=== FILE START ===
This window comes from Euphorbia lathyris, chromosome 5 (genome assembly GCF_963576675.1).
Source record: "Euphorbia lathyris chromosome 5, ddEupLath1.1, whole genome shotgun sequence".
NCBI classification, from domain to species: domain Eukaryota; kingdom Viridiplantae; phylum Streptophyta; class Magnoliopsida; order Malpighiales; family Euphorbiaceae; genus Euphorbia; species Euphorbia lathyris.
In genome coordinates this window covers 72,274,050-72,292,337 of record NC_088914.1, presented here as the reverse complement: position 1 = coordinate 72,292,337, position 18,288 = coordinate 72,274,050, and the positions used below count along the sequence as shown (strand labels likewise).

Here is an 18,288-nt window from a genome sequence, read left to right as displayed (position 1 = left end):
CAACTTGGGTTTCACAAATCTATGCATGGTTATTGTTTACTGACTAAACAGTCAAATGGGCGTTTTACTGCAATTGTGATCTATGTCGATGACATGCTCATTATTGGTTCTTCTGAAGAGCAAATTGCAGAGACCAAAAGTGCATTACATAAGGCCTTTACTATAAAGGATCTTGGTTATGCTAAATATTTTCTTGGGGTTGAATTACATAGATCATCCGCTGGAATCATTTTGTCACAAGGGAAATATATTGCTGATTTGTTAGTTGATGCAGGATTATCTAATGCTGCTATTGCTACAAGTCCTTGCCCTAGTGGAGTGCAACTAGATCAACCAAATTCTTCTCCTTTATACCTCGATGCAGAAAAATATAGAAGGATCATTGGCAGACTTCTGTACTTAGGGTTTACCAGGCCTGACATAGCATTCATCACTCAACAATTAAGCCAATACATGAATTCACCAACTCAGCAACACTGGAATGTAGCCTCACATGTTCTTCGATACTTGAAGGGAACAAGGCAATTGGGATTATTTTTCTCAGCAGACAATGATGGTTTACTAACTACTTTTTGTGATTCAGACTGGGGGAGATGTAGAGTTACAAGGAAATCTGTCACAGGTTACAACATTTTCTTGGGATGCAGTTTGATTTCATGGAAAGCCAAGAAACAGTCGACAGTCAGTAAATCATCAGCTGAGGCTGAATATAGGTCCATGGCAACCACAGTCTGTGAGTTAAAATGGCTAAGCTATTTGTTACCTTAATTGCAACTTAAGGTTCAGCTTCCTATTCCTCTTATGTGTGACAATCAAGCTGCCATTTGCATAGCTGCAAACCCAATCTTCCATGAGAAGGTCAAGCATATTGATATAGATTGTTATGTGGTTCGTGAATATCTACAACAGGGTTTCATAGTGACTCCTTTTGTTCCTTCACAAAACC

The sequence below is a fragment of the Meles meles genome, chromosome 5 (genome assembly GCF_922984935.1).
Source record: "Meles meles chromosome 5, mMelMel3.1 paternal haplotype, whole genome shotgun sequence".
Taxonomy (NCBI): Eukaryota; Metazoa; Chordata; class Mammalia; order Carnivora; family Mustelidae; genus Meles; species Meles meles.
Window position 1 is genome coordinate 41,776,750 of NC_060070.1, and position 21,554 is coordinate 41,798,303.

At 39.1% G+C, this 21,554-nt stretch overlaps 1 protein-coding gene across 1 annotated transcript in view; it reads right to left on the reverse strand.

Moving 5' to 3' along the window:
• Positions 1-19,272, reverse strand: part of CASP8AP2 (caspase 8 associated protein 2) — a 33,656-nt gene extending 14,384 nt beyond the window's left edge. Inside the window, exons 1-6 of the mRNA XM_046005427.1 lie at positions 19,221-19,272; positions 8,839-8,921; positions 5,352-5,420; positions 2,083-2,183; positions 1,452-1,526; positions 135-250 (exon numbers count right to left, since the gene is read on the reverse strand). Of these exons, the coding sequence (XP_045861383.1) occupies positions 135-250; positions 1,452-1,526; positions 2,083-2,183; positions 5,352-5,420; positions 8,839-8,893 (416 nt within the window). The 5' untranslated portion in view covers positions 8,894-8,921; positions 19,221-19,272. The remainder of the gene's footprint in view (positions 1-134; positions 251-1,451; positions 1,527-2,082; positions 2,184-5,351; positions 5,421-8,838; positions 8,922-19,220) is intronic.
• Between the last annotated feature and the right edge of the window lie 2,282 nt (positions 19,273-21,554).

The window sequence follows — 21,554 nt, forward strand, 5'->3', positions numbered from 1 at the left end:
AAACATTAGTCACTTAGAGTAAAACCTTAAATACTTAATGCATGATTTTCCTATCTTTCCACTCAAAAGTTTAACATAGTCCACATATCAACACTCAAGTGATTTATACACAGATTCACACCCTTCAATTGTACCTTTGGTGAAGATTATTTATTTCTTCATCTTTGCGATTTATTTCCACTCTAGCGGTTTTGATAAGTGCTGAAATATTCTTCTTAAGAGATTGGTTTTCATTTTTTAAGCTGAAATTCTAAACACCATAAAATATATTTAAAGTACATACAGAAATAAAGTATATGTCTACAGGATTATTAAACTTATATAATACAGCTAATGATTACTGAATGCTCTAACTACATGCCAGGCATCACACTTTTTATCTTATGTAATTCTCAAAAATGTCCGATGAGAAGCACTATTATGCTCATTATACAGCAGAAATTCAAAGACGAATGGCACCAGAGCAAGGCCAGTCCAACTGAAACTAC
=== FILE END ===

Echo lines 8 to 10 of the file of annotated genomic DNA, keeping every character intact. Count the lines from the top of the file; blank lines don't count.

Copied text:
Source record: "Meles meles chromosome 5, mMelMel3.1 paternal haplotype, whole genome shotgun sequence".
Taxonomy (NCBI): Eukaryota; Metazoa; Chordata; class Mammalia; order Carnivora; family Mustelidae; genus Meles; species Meles meles.
Window position 1 is genome coordinate 41,776,750 of NC_060070.1, and position 21,554 is coordinate 41,798,303.